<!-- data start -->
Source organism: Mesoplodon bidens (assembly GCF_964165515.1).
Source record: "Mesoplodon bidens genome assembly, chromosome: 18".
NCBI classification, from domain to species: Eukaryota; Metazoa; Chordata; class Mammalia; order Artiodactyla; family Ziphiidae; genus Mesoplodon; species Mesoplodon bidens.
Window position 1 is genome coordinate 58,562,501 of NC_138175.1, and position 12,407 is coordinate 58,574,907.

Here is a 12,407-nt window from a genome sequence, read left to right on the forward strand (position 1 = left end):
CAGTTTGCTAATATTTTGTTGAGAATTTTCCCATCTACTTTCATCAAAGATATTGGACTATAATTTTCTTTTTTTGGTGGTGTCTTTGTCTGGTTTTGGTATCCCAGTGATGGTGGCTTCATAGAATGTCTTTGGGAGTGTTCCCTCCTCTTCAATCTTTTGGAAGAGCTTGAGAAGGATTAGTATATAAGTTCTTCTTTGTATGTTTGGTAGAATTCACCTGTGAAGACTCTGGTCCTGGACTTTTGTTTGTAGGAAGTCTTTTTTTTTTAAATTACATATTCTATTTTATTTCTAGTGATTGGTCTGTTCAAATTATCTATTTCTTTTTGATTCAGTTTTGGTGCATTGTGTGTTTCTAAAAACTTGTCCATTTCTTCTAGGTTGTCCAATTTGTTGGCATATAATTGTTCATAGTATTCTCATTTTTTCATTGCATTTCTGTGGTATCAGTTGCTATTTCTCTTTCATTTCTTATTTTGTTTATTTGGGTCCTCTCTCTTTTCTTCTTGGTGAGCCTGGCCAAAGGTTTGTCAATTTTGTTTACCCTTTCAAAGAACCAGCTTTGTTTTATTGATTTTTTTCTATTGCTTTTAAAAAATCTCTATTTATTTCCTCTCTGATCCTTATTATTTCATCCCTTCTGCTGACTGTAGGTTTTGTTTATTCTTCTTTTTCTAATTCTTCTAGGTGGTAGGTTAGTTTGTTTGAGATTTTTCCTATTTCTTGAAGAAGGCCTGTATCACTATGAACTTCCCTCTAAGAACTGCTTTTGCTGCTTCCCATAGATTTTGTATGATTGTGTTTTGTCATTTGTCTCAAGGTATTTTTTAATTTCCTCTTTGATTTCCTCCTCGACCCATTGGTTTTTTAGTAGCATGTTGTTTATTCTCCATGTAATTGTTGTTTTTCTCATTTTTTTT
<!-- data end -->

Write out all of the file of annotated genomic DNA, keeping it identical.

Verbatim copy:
Source organism: Mesoplodon bidens (assembly GCF_964165515.1).
Source record: "Mesoplodon bidens genome assembly, chromosome: 18".
NCBI classification, from domain to species: Eukaryota; Metazoa; Chordata; class Mammalia; order Artiodactyla; family Ziphiidae; genus Mesoplodon; species Mesoplodon bidens.
Window position 1 is genome coordinate 58,562,501 of NC_138175.1, and position 12,407 is coordinate 58,574,907.

Here is a 12,407-nt window from a genome sequence, read left to right on the forward strand (position 1 = left end):
CAGTTTGCTAATATTTTGTTGAGAATTTTCCCATCTACTTTCATCAAAGATATTGGACTATAATTTTCTTTTTTTGGTGGTGTCTTTGTCTGGTTTTGGTATCCCAGTGATGGTGGCTTCATAGAATGTCTTTGGGAGTGTTCCCTCCTCTTCAATCTTTTGGAAGAGCTTGAGAAGGATTAGTATATAAGTTCTTCTTTGTATGTTTGGTAGAATTCACCTGTGAAGACTCTGGTCCTGGACTTTTGTTTGTAGGAAGTCTTTTTTTTTTAAATTACATATTCTATTTTATTTCTAGTGATTGGTCTGTTCAAATTATCTATTTCTTTTTGATTCAGTTTTGGTGCATTGTGTGTTTCTAAAAACTTGTCCATTTCTTCTAGGTTGTCCAATTTGTTGGCATATAATTGTTCATAGTATTCTCATTTTTTCATTGCATTTCTGTGGTATCAGTTGCTATTTCTCTTTCATTTCTTATTTTGTTTATTTGGGTCCTCTCTCTTTTCTTCTTGGTGAGCCTGGCCAAAGGTTTGTCAATTTTGTTTACCCTTTCAAAGAACCAGCTTTGTTTTATTGATTTTTTTCTATTGCTTTTAAAAAATCTCTATTTATTTCCTCTCTGATCCTTATTATTTCATCCCTTCTGCTGACTGTAGGTTTTGTTTATTCTTCTTTTTCTAATTCTTCTAGGTGGTAGGTTAGTTTGTTTGAGATTTTTCCTATTTCTTGAAGAAGGCCTGTATCACTATGAACTTCCCTCTAAGAACTGCTTTTGCTGCTTCCCATAGATTTTGTATGATTGTGTTTTGTCATTTGTCTCAAGGTATTTTTTAATTTCCTCTTTGATTTCCTCCTCGACCCATTGGTTTTTTAGTAGCATGTTGTTTATTCTCCATGTAATTGTTGTTTTTCTCATTTTTTTT